When it opened, my first impression was of dimness, special blue window shades having been pulled down to protect the books from the effects of light. Then I had the sense of extreme orderliness and regularity despite the various widths and heights of the volumes, each shelf neatly arranged, no book protruding over another, no book receding between its neighbors. No frayed bindings or crumpled edges here, either. The volumes with their leather bindings gave the room a uniformity of appearance. The shelves of books marched down the room toward the arched window at the end. The cases extended from the high ceiling to a floor of wide dark and polished wooden planks worn smooth as silk, dipping slightly in the middle of the room with the weight of the volumes that had been there for centuries.

With the librarian Craig was allowed to take down one or two of the volumes. With his usual uncanny talent for picking the right book off the shelf, found a tall slim volume, about the size of an atlas of - Hakluytus posthumus, or, Purchas his Pilgrimes : contayning a history of the world in sea voyages and lande travells by Englishmen and others - chronicling the early explorations and voyages that have interested him for so many years.

After a lovely, but definitely not healthy lunch with some of the fellows of the college and a walk through gardens full of daffodils and crocuses, flowering apples, pear and hawthorn trees, and the special Fritillaries of which the Oxford area is so justifiably proud, we came back to Ripon College, a beautiful spot in its own right. We just let things soak in for the rest of the day which was beautiful and sunny.

Wednesday, March 18, 2009


Our camera is great. It is helping us chronicle the daily life of our trip, helping our memory recall sights and sounds, events and insights. We are constantly changing lenses, though and it can sometimes drive us a little crazy. The problem is that there is a proper distance essential for seeing things. Physical distance from an object determines what we will see. Too far and you can see generalities and context; to close, and what detail there is might be a blur and there's no context. There is an neutral distance where there is some detail yet we can see the relation of the object to its environment. I love the "magnifying glass effect" I get with the telephoto lens when photographing a glorious blossom or budding hawthorn.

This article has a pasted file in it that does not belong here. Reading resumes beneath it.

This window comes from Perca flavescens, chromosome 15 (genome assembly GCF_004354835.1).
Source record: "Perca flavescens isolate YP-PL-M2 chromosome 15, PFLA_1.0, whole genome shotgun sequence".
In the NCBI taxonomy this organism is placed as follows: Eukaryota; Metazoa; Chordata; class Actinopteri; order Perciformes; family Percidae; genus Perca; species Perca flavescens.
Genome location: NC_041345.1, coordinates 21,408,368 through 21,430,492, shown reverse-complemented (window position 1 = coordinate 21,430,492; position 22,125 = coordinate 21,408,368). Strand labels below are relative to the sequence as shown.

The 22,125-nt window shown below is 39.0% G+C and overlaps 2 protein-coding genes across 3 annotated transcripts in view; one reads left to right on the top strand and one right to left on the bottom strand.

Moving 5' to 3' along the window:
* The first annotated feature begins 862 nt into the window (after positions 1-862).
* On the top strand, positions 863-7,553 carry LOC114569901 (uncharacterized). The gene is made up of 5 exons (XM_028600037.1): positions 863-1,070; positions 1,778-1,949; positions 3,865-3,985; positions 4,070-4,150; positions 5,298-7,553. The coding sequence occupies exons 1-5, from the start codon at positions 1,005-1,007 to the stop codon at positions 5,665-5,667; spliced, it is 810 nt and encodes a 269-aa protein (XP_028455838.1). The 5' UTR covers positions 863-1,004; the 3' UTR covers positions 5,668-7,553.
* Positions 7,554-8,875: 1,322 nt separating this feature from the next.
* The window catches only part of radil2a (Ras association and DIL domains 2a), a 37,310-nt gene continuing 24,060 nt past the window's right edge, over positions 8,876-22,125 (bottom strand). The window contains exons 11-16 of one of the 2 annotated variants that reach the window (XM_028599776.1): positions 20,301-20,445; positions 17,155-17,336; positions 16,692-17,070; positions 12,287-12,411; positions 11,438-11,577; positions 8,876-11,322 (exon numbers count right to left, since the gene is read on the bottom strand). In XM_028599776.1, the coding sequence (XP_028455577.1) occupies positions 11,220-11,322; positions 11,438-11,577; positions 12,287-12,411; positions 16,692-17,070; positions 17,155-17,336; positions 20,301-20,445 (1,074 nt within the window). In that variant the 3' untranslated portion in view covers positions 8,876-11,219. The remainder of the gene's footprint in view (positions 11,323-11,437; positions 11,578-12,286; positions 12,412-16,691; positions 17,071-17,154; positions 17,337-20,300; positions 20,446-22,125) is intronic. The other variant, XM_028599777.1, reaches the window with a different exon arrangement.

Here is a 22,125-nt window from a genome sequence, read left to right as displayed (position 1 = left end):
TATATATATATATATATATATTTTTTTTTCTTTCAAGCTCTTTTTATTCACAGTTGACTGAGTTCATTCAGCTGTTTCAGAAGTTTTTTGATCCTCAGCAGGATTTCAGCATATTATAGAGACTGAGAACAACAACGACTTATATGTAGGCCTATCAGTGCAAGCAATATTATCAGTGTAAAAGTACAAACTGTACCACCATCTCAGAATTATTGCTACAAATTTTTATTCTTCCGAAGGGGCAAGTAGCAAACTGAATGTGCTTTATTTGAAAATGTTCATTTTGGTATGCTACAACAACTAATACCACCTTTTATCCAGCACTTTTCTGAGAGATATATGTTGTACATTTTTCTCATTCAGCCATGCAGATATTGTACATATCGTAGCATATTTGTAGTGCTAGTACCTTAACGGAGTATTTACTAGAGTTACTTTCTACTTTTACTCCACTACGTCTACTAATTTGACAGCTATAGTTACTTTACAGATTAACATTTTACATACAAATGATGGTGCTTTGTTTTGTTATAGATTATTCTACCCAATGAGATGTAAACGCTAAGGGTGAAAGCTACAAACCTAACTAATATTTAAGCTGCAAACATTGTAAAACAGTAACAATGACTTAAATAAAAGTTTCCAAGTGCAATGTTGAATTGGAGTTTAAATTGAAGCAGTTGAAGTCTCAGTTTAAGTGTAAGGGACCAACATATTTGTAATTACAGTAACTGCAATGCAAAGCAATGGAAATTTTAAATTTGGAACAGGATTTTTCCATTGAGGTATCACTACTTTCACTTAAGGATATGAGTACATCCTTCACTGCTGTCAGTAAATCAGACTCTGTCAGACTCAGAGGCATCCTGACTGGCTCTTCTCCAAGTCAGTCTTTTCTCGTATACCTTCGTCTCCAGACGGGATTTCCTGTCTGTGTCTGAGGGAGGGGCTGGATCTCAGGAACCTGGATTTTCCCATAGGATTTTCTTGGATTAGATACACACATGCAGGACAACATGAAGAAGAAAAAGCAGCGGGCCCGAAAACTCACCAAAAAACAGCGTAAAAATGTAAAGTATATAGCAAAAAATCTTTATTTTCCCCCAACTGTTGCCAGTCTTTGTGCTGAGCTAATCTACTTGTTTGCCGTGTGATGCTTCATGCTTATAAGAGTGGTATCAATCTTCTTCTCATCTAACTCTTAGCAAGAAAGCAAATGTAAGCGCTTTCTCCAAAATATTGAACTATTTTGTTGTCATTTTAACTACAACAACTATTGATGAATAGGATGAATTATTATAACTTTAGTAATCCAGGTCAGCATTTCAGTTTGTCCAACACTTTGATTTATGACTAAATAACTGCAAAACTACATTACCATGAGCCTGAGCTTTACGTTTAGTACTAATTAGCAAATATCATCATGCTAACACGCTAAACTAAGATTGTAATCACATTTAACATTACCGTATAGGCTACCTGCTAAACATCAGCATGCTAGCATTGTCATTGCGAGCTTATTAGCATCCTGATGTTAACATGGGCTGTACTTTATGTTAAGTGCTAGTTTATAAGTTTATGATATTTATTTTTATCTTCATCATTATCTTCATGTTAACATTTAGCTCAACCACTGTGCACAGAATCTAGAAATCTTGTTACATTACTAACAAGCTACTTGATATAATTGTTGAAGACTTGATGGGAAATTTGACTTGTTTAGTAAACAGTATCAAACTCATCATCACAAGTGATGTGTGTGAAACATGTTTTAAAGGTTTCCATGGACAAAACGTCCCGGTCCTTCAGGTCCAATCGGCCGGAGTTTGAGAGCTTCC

Then there are the panoramic pictures of the English landscape or the Jungle hills so difficult to take because they always seem to fall short of the reality. How can you capture that sense of smallness and "creatureliness" that you feel when standing under a great blue sky or see a horizon full of miles of green grass terminate at the field's edge under your feet? Or how can your lens take in the enormity of a waterfall not seen until you are upon it?

I have coped with this problem sometimes by taking a tiny piece of the large picture, a component, looking at its smallest parts rather than trying to describe what is too big to take in. I take a veil of water falling over rock instead of the waterfall, or the hedge row with the field in back of it instead of the field with a bit of hedge row. By doing this I try to let the enormity of what I see speak for itself. After all, that feeling of creatureliness is often a composite feeling, made up of seemingly random views that combine to give a sense of scale, a glimpse of a world here long before and long after us, a world of limitless space that by contrast makes us treasure the slightly squishy mud under our feet, the dry curls of last years grass being quickly overtaken by the lush crown of green sprouting underneath them. It is reassuring to be on the side of the grass and growing things. The "world" is too large and multiple to understand. If we understand that we are creatures of the world, not its creators, the enormity of creation is laid before us in all its richness and complexity. We do not saddle ourselves with an impossible description. We can see with the eyes of a creature. We can see little pieces of creation like a garden or a child or a friend and wonder at them or care for them.

Creatureliness is the same no matter what your age. The feeling is the same one I had when I was five. Time seems to be irrelevant to the concept. In fact time seems to collapse under it. That the feeling can connect the years of your life in a short circuit is part of the wonder I think. Of how many things in this world can you say that?